I promised I would blog after seeing the dietician and well here it is, you may think this post is oddly named especially with a roman numeral, HOWEVER there is method to my madness! I need to learn to get my PCOS under control and make it learn to live with my under MY conditions so we are going into battle, one step at a time.
So, Wednesday was interesting with the dietitian, she was very softly spoken and to begin with I felt like it was a big waste of my time as she confirmed everything I was doing was right, so all I could think was
Then we discussed a GI diet and exercise and yes, its not my favourite past time (its hard to believed I had a love affair with the gym only 2 years ago!) but both her and I agreed its time I found my mojo again and did something as diet is not enough on its own. Then she asked me how my GP & I have been managing my PCOS for the last almost 11 years, I told her it was simple they told me lose weight and my symptoms would improve. She looked a bit taken aback by my bold statement and proceeded to ask me about medication and consultants, both of which I advised that to my knowledge I had never been offered.
Metformin aides the body in regulating the level of Glucose in your blood and makes your body more sensitive to Insulin.
Some studies have shown that women with PCOS who are overweight and take Metformin alongside a healthy lifestyle (diet AND exercise) were able to a significant amount of weight when not able to previously.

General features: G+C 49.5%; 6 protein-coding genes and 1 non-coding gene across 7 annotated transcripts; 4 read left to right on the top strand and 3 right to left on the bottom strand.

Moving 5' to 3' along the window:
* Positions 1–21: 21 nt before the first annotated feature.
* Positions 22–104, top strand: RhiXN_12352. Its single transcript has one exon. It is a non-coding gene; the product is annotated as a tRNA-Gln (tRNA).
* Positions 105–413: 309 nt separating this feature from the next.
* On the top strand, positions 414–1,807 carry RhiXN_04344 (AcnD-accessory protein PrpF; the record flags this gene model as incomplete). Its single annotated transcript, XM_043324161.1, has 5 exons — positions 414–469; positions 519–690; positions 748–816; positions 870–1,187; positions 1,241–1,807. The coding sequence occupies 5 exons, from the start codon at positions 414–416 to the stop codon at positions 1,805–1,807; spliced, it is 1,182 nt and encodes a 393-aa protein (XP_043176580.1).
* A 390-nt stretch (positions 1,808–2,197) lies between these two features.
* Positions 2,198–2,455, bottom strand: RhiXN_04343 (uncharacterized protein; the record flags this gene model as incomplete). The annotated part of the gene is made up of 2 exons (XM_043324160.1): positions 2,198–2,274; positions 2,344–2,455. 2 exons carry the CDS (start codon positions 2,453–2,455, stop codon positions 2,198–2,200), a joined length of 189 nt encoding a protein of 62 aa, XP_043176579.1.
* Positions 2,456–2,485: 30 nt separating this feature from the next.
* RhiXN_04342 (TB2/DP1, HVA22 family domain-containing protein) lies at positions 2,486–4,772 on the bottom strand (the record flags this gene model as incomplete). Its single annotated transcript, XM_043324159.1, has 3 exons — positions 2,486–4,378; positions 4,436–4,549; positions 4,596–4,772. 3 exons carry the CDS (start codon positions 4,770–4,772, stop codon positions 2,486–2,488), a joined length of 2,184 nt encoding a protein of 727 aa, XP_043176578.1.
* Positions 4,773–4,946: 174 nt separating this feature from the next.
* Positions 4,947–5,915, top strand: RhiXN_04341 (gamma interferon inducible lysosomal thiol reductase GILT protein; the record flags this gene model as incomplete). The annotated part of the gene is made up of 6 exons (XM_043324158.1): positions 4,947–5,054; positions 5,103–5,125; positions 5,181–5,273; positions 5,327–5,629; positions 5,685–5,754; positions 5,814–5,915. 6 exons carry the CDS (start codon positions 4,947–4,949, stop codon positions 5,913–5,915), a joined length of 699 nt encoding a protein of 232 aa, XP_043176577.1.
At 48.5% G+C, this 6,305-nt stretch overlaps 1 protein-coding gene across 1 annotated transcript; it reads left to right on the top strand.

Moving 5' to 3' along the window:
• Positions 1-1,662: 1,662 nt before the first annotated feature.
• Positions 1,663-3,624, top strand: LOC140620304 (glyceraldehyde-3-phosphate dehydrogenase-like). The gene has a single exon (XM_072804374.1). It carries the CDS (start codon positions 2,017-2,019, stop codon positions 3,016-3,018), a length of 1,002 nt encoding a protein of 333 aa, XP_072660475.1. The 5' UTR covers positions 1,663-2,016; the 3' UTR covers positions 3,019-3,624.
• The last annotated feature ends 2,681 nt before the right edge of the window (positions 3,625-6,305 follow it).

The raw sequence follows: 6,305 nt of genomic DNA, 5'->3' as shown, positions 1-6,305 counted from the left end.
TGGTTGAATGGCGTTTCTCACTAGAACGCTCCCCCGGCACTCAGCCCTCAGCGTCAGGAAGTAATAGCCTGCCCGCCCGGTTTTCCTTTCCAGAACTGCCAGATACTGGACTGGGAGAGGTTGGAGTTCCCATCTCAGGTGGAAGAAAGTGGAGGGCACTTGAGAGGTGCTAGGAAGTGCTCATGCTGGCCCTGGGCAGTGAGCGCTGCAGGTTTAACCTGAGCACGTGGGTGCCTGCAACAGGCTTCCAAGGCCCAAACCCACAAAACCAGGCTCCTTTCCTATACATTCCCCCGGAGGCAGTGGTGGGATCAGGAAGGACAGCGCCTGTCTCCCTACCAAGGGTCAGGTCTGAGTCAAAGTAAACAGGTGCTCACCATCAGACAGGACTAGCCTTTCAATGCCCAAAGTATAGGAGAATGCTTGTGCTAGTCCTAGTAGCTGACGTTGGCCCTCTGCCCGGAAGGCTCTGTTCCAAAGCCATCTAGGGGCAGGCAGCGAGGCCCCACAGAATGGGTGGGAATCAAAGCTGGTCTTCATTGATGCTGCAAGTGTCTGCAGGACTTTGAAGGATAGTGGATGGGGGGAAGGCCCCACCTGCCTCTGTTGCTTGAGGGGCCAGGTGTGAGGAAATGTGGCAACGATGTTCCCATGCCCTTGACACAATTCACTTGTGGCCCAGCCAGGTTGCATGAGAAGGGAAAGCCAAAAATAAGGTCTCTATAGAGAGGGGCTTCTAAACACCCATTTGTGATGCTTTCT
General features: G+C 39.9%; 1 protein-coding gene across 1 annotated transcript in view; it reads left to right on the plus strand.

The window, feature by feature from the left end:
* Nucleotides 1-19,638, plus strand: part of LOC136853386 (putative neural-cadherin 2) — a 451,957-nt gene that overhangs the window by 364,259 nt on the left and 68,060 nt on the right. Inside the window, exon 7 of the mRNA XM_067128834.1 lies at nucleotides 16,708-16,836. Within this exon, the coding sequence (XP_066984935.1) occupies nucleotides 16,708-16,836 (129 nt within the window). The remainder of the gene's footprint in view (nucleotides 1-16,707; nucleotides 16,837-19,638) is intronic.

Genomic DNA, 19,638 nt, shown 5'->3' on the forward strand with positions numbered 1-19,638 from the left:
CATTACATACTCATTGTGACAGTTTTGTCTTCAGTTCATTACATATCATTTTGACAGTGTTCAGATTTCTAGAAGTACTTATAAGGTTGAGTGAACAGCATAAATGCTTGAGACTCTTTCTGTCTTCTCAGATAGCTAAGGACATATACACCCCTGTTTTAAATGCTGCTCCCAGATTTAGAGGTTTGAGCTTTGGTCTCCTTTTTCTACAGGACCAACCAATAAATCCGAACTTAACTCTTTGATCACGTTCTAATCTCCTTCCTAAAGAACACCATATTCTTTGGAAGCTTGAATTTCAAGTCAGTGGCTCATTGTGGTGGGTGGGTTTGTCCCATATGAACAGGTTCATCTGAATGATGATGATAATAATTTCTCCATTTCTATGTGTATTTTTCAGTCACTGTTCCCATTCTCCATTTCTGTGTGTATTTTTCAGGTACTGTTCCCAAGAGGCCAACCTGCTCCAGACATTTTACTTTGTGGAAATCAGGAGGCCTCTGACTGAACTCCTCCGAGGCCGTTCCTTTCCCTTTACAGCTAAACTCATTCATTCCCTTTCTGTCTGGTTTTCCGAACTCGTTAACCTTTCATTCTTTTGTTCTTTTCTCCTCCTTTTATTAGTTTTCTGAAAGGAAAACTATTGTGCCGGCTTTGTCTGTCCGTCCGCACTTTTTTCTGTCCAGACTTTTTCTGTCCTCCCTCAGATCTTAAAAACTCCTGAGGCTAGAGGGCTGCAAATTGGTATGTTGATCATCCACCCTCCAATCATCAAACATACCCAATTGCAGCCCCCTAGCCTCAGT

Metformin is know to stimulate fertility & encourage regular monthly periods as well as lowering the risk of miscarriage.
Some people who are take Metformin have reported side effects of nausea, diarrhoea, gas, and loss of appetite.
Metformin can lower your body’s natural ability to absorb B12. Most things I have read on line is that women who take Metformin will also take a B Vitamin to reduce this happening.
Metformin isn’t a licensed drug in the UK to treat PCOS, however it is used “off label” to control the symptoms of PCOS.
When following a GI diet you are selecting foods with a low Glycaemic Index as opposed to a high Glycaemic Index meaning you are left fuller for longer.
What is the Glycaemic Index??
The Glycaemic Index is a way to measure foods that contain carbohydrates and what impact they have on your blood sugar. Most GI diets will show foods in the below groups:
Medium/Low – foods within this group have a GI value of 55 or less, this is because the body slowly digests & absorbs these. Due to slowness that they are metabolised they cause a slower rise in blood sugar levels which then has a reduced impact on insulin levels.
High foods in this group are a struggle for the body to digest and absorb, which then causes our blood sugar levels to rise rapidly having a negative impact on our insulin levels.
Why should you use the GI method with PCOS??
One of the contributing factors of PCOS is insulin resistance, so by following a low GI diet you are not only eating foods that not on fill you up for longer periods, your insulin levels are rising slowly meaning they wont spike and wont have an impact on the testosterone levels in your body. The only negative about us following a GI diet is that it doesn’t take into account how much you are eating, so if you eat a low GI food but a lot of it, it will still cause a peak in your sugar levels.
If you are anything like me you will be a bit bamboozled by all this GI information and how to work it into your diet. For me I am going to need more time researching into this and get some buy in from Matt to it as I will need his full support, but I am sure once I understand it I will be able to follow it!
So that is it from me, I am signing off for today, I have a GP appointment in approx. 3 weeks time, so I will keep you updated once I come back from there. However, please if you are reading this and have experience of Metformin or are doing a GI diet please comment below and give me and advice you have!